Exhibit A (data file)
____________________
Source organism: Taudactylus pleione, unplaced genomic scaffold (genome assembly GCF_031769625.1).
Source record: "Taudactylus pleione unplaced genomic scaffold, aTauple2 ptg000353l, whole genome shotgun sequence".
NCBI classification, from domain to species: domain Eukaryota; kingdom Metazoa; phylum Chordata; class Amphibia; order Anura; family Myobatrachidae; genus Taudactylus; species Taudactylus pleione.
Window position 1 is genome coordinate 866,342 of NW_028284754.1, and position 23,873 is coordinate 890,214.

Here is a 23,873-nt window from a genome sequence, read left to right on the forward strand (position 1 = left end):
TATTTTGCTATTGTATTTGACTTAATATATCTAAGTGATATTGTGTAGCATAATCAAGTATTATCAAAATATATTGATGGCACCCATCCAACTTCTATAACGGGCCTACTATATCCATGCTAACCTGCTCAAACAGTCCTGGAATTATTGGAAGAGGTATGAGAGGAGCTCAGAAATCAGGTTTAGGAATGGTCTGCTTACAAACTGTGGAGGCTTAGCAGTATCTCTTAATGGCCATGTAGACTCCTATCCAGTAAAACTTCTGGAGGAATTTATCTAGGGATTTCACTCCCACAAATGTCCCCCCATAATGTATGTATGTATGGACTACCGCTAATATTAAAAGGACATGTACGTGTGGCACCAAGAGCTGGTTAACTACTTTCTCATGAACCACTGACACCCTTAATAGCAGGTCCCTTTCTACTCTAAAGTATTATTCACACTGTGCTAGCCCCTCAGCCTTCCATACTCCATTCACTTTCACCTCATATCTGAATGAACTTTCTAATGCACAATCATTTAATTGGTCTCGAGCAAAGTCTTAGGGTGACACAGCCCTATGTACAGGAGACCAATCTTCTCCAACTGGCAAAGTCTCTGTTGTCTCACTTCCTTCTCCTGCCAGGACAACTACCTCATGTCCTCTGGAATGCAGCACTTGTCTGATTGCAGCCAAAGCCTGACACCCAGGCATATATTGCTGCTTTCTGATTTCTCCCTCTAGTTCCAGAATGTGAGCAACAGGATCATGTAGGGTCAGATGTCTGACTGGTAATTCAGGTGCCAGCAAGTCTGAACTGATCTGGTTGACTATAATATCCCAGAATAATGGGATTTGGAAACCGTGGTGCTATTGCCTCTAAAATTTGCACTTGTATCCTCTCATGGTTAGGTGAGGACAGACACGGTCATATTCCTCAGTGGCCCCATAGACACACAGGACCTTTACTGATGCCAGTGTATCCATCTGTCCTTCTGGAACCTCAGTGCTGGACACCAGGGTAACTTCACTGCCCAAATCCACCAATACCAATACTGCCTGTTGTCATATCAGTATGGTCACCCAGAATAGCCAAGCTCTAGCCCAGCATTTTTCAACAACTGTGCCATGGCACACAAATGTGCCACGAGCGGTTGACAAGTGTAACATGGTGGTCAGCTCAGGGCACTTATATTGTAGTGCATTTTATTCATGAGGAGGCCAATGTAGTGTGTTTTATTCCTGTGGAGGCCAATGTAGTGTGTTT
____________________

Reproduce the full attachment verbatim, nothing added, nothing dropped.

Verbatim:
Source organism: Taudactylus pleione, unplaced genomic scaffold (genome assembly GCF_031769625.1).
Source record: "Taudactylus pleione unplaced genomic scaffold, aTauple2 ptg000353l, whole genome shotgun sequence".
NCBI classification, from domain to species: domain Eukaryota; kingdom Metazoa; phylum Chordata; class Amphibia; order Anura; family Myobatrachidae; genus Taudactylus; species Taudactylus pleione.
Window position 1 is genome coordinate 866,342 of NW_028284754.1, and position 23,873 is coordinate 890,214.

Here is a 23,873-nt window from a genome sequence, read left to right on the forward strand (position 1 = left end):
TATTTTGCTATTGTATTTGACTTAATATATCTAAGTGATATTGTGTAGCATAATCAAGTATTATCAAAATATATTGATGGCACCCATCCAACTTCTATAACGGGCCTACTATATCCATGCTAACCTGCTCAAACAGTCCTGGAATTATTGGAAGAGGTATGAGAGGAGCTCAGAAATCAGGTTTAGGAATGGTCTGCTTACAAACTGTGGAGGCTTAGCAGTATCTCTTAATGGCCATGTAGACTCCTATCCAGTAAAACTTCTGGAGGAATTTATCTAGGGATTTCACTCCCACAAATGTCCCCCCATAATGTATGTATGTATGGACTACCGCTAATATTAAAAGGACATGTACGTGTGGCACCAAGAGCTGGTTAACTACTTTCTCATGAACCACTGACACCCTTAATAGCAGGTCCCTTTCTACTCTAAAGTATTATTCACACTGTGCTAGCCCCTCAGCCTTCCATACTCCATTCACTTTCACCTCATATCTGAATGAACTTTCTAATGCACAATCATTTAATTGGTCTCGAGCAAAGTCTTAGGGTGACACAGCCCTATGTACAGGAGACCAATCTTCTCCAACTGGCAAAGTCTCTGTTGTCTCACTTCCTTCTCCTGCCAGGACAACTACCTCATGTCCTCTGGAATGCAGCACTTGTCTGATTGCAGCCAAAGCCTGACACCCAGGCATATATTGCTGCTTTCTGATTTCTCCCTCTAGTTCCAGAATGTGAGCAACAGGATCATGTAGGGTCAGATGTCTGACTGGTAATTCAGGTGCCAGCAAGTCTGAACTGATCTGGTTGACTATAATATCCCAGAATAATGGGATTTGGAAACCGTGGTGCTATTGCCTCTAAAATTTGCACTTGTATCCTCTCATGGTTAGGTGAGGACAGACACGGTCATATTCCTCAGTGGCCCCATAGACACACAGGACCTTTACTGATGCCAGTGTATCCATCTGTCCTTCTGGAACCTCAGTGCTGGACACCAGGGTAACTTCACTGCCCAAATCCACCAATACCAATACTGCCTGTTGTCATATCAGTATGGTCACCCAGAATAGCCAAGCTCTAGCCCAGCATTTTTCAACAACTGTGCCATGGCACACAAATGTGCCACGAGCGGTTGACAAGTGTAACATGGTGGTCAGCTCAGGGCACTTATATTGTAGTGCATTTTATTCATGAGGAGGCCAATGTAGTGTGTTTTATTCCTGTGGAGGCCAATGTAGTGTGTTT